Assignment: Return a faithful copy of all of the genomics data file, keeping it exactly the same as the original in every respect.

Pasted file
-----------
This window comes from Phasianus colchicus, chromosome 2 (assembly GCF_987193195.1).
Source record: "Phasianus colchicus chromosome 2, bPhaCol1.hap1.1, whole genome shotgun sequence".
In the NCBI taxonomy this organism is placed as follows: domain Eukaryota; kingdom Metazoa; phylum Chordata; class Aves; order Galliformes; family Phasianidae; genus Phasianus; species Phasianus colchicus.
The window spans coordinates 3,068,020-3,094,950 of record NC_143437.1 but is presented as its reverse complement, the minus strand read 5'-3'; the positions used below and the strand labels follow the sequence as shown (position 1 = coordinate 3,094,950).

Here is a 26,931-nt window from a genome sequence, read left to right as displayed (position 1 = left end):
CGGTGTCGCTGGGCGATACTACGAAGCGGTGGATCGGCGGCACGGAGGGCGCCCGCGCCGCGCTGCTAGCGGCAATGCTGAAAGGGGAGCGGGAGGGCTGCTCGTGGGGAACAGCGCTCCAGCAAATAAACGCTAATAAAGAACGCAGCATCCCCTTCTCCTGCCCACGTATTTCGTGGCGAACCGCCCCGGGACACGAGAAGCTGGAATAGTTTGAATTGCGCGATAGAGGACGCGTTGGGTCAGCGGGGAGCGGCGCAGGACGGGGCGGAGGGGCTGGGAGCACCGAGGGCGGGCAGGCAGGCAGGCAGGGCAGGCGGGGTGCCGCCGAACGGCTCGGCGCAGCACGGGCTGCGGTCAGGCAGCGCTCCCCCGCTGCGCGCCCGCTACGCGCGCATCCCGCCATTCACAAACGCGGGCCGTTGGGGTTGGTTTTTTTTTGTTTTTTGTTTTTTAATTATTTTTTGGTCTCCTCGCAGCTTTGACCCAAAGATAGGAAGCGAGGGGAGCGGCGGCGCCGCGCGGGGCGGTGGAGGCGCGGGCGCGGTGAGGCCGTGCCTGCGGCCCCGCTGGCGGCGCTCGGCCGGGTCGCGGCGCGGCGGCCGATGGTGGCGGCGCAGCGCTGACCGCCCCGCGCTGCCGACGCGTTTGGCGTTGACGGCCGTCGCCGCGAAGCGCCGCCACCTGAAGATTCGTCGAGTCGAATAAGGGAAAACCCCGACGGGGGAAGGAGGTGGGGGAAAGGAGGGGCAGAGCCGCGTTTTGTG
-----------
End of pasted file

This window comes from Phasianus colchicus, chromosome 2 (assembly GCF_987193195.1).
Source record: "Phasianus colchicus chromosome 2, bPhaCol1.hap1.1, whole genome shotgun sequence".
In the NCBI taxonomy this organism is placed as follows: domain Eukaryota; kingdom Metazoa; phylum Chordata; class Aves; order Galliformes; family Phasianidae; genus Phasianus; species Phasianus colchicus.
The window spans coordinates 3,068,020-3,094,950 of record NC_143437.1 but is presented as its reverse complement, the minus strand read 5'-3'; the positions used below and the strand labels follow the sequence as shown (position 1 = coordinate 3,094,950).

Here is a 26,931-nt window from a genome sequence, read left to right as displayed (position 1 = left end):
CGGTGTCGCTGGGCGATACTACGAAGCGGTGGATCGGCGGCACGGAGGGCGCCCGCGCCGCGCTGCTAGCGGCAATGCTGAAAGGGGAGCGGGAGGGCTGCTCGTGGGGAACAGCGCTCCAGCAAATAAACGCTAATAAAGAACGCAGCATCCCCTTCTCCTGCCCACGTATTTCGTGGCGAACCGCCCCGGGACACGAGAAGCTGGAATAGTTTGAATTGCGCGATAGAGGACGCGTTGGGTCAGCGGGGAGCGGCGCAGGACGGGGCGGAGGGGCTGGGAGCACCGAGGGCGGGCAGGCAGGCAGGCAGGGCAGGCGGGGTGCCGCCGAACGGCTCGGCGCAGCACGGGCTGCGGTCAGGCAGCGCTCCCCCGCTGCGCGCCCGCTACGCGCGCATCCCGCCATTCACAAACGCGGGCCGTTGGGGTTGGTTTTTTTTTGTTTTTTGTTTTTTAATTATTTTTTGGTCTCCTCGCAGCTTTGACCCAAAGATAGGAAGCGAGGGGAGCGGCGGCGCCGCGCGGGGCGGTGGAGGCGCGGGCGCGGTGAGGCCGTGCCTGCGGCCCCGCTGGCGGCGCTCGGCCGGGTCGCGGCGCGGCGGCCGATGGTGGCGGCGCAGCGCTGACCGCCCCGCGCTGCCGACGCGTTTGGCGTTGACGGCCGTCGCCGCGAAGCGCCGCCACCTGAAGATTCGTCGAGTCGAATAAGGGAAAACCCCGACGGGGGAAGGAGGTGGGGGAAAGGAGGGGCAGAGCCGCGTTTTGTG